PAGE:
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Calgary — Indian state-owned oil companies are pursuing opportunities to lift additional cargoes of Canadian crude and also enter into long-term offtake contracts, in line with efforts to reduce their dependence on the Middle East, senior government officials from New Delhi said.

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"OPEC is an important club for our crude oil procurement, but simultaneously we would like to diversify our strategy and go by our economic interests and long-term relations," Indian oil minister Dharmendra Pradhan said over the weekend in Calgary, on the sidelines of an energy partnership forum hosted by ONGC Videsh Ltd.

India is expanding its import base by procuring increasing volumes of crude from Latin America and West Africa and would like to include Canada too, he said.

"[State-owned refiner] Indian Oil Corp.'s 300,000 b/d new refinery at Paradip in the East Coast, which is now in the final stages of full commissioning, could process Canadian heavy crude," Pradhan said, noting that previously Indian refineries were limited in the grades of crude they could process.

"Our capability and capacity has now changed and we can process heavy, sour and lighter grades. Compared with our 2013 import of 3 million b/d, we see that figure doubling to 6 million b/d by 2030, based on current forecasts. Our appetite as an energy consumer will grow substantially and we are keen on engaging the Canadians in a bigger way," Pradhan said.

IOC last year bought about 1 million barrels of White Rose light crude produced by Husky Energy from its offshore acreage in Canada's Newfoundland and Labrador.


The two determining factors for lifting additional volumes of Canadian crude would be "economics" and "finding a way to deliver [the crude] to Indian shores," IOC Chairman B. Ashok said on the sidelines of the event.

"It will be difficult to say with certainty what would be a suitable price for us to lift both Canadian heavy and light grades, but IOC will look at deriving refining margins of $3-4/barrel from the Canadian grades it will import," Ashok said without indicating when IOC is likely to import the next consignment from Canada.

The Middle East currently accounts for 63.5% of IOC's total crude imports, with just 2.2% being sourced from North America including Mexico and Canada.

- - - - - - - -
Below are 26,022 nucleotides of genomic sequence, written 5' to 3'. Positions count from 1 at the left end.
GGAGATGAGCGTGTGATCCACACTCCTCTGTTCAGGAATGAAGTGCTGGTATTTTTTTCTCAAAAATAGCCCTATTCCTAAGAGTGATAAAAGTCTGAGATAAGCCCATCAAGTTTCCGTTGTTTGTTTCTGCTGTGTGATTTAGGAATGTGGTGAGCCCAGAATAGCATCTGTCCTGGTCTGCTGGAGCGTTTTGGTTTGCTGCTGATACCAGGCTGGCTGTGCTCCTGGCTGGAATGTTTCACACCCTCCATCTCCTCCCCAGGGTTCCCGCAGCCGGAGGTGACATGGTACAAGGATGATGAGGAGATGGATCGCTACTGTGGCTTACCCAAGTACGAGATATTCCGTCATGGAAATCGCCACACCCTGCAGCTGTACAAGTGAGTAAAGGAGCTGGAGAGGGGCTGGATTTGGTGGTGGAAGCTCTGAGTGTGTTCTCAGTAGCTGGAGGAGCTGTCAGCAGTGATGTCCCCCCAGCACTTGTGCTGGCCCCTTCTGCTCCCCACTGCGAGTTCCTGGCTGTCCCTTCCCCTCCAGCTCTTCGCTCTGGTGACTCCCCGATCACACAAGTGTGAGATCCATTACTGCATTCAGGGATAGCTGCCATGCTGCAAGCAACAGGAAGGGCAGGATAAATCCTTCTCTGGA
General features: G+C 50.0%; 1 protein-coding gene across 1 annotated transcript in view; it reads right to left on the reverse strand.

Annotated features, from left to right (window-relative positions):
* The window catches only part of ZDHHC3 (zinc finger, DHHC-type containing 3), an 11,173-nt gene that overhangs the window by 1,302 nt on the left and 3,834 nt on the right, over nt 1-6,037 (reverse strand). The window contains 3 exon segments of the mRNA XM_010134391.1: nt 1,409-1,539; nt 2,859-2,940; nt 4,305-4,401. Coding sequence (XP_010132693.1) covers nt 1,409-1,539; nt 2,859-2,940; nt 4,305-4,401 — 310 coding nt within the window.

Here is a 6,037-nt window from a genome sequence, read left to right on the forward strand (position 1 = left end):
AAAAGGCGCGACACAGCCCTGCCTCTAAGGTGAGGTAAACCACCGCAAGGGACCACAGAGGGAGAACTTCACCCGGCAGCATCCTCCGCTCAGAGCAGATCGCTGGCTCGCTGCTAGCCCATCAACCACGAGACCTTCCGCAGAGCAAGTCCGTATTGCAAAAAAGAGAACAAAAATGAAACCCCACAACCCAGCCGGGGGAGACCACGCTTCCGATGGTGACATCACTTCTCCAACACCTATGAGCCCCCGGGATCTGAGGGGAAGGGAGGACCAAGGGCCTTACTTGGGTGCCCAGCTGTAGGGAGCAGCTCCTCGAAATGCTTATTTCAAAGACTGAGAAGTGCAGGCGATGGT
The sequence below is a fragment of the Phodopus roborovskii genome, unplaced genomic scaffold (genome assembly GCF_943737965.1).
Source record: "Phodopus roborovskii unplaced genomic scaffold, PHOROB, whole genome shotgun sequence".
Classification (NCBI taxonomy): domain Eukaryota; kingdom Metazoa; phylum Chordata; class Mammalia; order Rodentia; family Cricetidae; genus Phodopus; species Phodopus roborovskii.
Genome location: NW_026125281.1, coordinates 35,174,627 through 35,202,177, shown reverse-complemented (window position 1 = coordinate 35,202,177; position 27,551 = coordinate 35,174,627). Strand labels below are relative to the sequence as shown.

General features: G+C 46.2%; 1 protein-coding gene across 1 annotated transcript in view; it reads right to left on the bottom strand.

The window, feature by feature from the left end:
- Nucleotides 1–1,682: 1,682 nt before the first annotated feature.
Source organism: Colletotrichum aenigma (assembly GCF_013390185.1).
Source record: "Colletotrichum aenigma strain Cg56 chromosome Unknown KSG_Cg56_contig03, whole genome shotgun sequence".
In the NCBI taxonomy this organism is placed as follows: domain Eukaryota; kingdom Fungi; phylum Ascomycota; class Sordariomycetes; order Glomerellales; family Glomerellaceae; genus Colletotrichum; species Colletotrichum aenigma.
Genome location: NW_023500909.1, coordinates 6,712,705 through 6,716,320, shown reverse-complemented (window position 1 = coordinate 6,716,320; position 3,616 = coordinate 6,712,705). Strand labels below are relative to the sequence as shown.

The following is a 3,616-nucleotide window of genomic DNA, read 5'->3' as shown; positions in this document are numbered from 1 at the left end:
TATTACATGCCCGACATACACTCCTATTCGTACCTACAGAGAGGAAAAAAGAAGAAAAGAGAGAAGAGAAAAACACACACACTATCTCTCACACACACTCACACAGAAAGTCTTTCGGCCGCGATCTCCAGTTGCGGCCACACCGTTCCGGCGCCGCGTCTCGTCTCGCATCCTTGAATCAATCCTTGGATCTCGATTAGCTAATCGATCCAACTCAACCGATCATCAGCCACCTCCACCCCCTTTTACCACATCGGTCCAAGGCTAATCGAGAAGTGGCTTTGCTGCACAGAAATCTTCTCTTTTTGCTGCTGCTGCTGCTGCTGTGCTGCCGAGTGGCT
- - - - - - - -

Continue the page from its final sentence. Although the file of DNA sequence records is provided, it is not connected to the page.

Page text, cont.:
"The Middle East has an advantage in terms of proximity to India compared with Canada, reduced shipping time and less time for inventory blockage. However, the process of looking at other oil producers has already started and in financial year 2014-15 we added eight new grades of crudes to our import basket taking our total to 174," Ashok said.

Three Canadian grades -- Western Access Blend, Cold Lake Blend and Western Canadian Select -- were also in the list, Ashok said.


The lack of a major export pipeline from Alberta has resulted in Canadian crude facing "heavy" unfavorable discounts and has also come in the way of those volumes fetching higher prices in India, Pradhan said. "This makes us a natural ally and our ships will come to both Canada's East and West Coast for loading of crude," he added.

"We will work on the logistics of taking crude from Canada," Pradhan said, without elaborating.

Three Canadian pipeline companies are working on building export infrastructure from Alberta -- Canada's prime center for oil production -- to both the Pacific and Atlantic coasts.

While a final ruling is due in early 2016 from Canadian regulator National Energy Board on the 890,000 b/d Trans Mountain Expansion project backed by Kinder Morgan, this fall TransCanada will file additional details to the NEB for its 1.1 million b/d Energy East pipeline after it dropped a plan to build a marine export terminal in Quebec.

Also, Enbridge is currently spending time in rebuilding further trust among stakeholders for its 525,000 b/d Northern Gateway pipeline that already received conditional NEB approval in late 2013.

The TMX pipeline is targeted for completion in late 2018 and will open an export outlet for Canadian crude on the Pacific Coast, while Energy East will provide tanker loadings at New Brunswick on the Canadian Atlantic Coast and is due for startup in early 2020.

"Once the pipelines get built, we will be ready to start lifting more Canadian crude," Ashok said, adding that IOC had new projects for the next five years, including adding 15 million mt/year of refining capacity for which more feedstock crude will be needed.


Meanwhile, IOC is keeping its options open to invest in Canada's upstream oil sector including a call for bids issued in late March by the Canada-Newfoundland and Labrador Offshore Petroleum Board for 11 parcels in the province's Atlantic Ocean.

A deadline of November 12, 2015 has been set for companies to submit bids for nine-year exploration licenses for the parcels in water depths ranging from 500 meters to 3,000 meters.

"If we find the overall economics of taking our equity crude good, we could participate in the tender," Ashok said, with elaborating.

IOC has already committed to invest $4 billion by taking a 10% stake in the Petronas-backed 12 million mt/year Pacific Northwest LNG project planned in British Columbia with startup due in late 2019.

--Ashok Dutta,
--Edited by E Shailaja Nair,